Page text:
Not sure how that’s possible considering it should still technically be March 2020 (you know, when shit hit the fan), but here we are!

The blue circle…a symbol of diabetes awareness and advocacy efforts.

At the beginning of November, I really wasn’t sure that I was ready to don my diabetes advocacy hat and amp up my awareness efforts for the entire month. I’ve had enough going on in my personal life (spoiler alert: I bought a condo and moved into it at the start of the month) and as a result, I’ve spent much less time on social media and a whole lot more doing my very best attempt at adulting.

And despite that, I still found myself immersed in advocacy efforts – and blown away by what everyone else in the diabetes online community was doing.

Daily posts, live IG videos, fundraising efforts, and so much more happened all month long. They were inspiring, educational, and highly motivational to someone like me who was tepid at best about diving into advocacy activities this year. They were definitely enough to encourage me to keep posting for one of the many diabetes-themed Instagram challenges for the month. As minor as it was to write captions each day based on the prompts, it’s still what worked best for me in this weird year.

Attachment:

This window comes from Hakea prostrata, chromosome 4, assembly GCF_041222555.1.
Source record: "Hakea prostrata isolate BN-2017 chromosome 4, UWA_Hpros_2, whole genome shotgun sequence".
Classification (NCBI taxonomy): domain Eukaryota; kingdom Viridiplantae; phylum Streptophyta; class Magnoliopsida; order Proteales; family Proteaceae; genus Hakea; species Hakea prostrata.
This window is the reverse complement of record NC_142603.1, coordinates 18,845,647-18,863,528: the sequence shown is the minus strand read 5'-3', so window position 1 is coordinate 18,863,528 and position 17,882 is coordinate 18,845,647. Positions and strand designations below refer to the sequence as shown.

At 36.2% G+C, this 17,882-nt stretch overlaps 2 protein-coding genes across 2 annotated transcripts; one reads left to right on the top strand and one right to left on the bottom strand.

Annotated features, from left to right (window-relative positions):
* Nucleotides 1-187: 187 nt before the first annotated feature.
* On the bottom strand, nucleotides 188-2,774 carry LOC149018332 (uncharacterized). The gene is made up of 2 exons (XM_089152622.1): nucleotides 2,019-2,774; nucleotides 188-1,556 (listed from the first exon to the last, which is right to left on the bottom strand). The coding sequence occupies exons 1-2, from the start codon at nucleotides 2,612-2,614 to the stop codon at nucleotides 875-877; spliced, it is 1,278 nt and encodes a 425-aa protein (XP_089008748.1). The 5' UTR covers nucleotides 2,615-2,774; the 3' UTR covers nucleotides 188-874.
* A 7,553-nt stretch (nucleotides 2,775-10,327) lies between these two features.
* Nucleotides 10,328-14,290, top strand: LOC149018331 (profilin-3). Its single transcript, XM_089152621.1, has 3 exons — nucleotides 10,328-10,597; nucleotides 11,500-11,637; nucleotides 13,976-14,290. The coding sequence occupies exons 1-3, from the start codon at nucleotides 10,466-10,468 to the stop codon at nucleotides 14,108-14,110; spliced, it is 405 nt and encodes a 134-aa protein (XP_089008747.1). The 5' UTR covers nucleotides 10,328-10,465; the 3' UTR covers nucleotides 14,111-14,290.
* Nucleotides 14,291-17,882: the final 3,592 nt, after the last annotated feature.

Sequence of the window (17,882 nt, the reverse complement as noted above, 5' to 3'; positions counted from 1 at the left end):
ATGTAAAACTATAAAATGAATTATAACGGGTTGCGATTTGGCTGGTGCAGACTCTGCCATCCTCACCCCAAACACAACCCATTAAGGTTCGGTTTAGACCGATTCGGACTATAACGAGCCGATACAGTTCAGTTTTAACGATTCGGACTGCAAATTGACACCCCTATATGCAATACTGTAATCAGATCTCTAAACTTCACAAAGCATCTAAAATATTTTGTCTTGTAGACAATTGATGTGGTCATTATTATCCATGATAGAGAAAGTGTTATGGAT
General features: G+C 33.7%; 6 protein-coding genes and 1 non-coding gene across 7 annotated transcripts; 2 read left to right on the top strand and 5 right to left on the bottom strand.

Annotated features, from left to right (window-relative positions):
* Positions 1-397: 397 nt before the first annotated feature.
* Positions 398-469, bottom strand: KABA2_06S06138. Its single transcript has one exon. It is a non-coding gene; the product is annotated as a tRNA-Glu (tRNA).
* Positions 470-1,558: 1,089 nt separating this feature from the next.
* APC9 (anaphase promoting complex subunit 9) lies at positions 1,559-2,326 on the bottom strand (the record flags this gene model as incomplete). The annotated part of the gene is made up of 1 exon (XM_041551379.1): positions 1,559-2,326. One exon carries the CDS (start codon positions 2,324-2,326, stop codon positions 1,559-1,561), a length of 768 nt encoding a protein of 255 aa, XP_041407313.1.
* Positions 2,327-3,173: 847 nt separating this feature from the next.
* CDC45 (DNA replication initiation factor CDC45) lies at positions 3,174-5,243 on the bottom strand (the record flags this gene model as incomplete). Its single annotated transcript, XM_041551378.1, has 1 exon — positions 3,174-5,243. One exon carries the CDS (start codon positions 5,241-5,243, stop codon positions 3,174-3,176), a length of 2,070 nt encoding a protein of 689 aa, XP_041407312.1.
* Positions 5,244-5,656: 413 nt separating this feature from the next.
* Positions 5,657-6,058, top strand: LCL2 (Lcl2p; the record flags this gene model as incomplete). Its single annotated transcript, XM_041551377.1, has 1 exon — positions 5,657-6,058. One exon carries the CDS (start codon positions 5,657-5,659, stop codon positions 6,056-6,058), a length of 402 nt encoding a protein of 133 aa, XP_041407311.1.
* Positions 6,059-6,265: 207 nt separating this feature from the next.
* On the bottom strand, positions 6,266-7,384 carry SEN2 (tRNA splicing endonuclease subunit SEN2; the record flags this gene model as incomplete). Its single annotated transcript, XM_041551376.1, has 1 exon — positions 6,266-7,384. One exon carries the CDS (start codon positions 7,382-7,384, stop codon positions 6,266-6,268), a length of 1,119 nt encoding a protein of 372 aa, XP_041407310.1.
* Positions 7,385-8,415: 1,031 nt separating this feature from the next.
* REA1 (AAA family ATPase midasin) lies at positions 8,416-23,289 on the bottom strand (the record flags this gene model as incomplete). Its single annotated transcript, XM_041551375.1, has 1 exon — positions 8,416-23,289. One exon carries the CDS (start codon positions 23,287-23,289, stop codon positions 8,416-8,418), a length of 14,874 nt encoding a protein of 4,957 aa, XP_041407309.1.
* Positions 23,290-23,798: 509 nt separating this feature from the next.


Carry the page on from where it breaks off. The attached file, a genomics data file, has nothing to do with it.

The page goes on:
My big takeaway from this, though, isn’t that I should have done more or that I should feel guilty for doing the bare minimum…no, it’s a reminder that advocacy doesn’t take place during a single month or on one day.

Advocacy is a year-round thing.

I’m proud to talk about diabetes practically every damn day in some shape or form because I think that it helps people in my life realize that diabetes itself is a 24/7, 365-kind-of gig.

And I’ll keep talking and writing and expressing and advocating ’til the day there’s a cure for it.

A Check In on Diabetes and Mental Health

Today is Day 18 of the #TrueDiabeticChallenge that I’ve been posting about on Instagram all month long! I’m using the prompt to inspire the topic of today’s blog post: mental health. Read on to learn how I’ve been juggling my diabetes and mental health lately…

When I think of “diabetes and mental health”, a lot of things cross my mind: Burnout, self-care, and a whole slew of emotions, to name a few of them.

So as I pondered what I’d write about when it comes to this topic – and be totally transparent as to how my mental health is lately as it pertains to my diabetes – I knew that one emotion in particular would be the focus.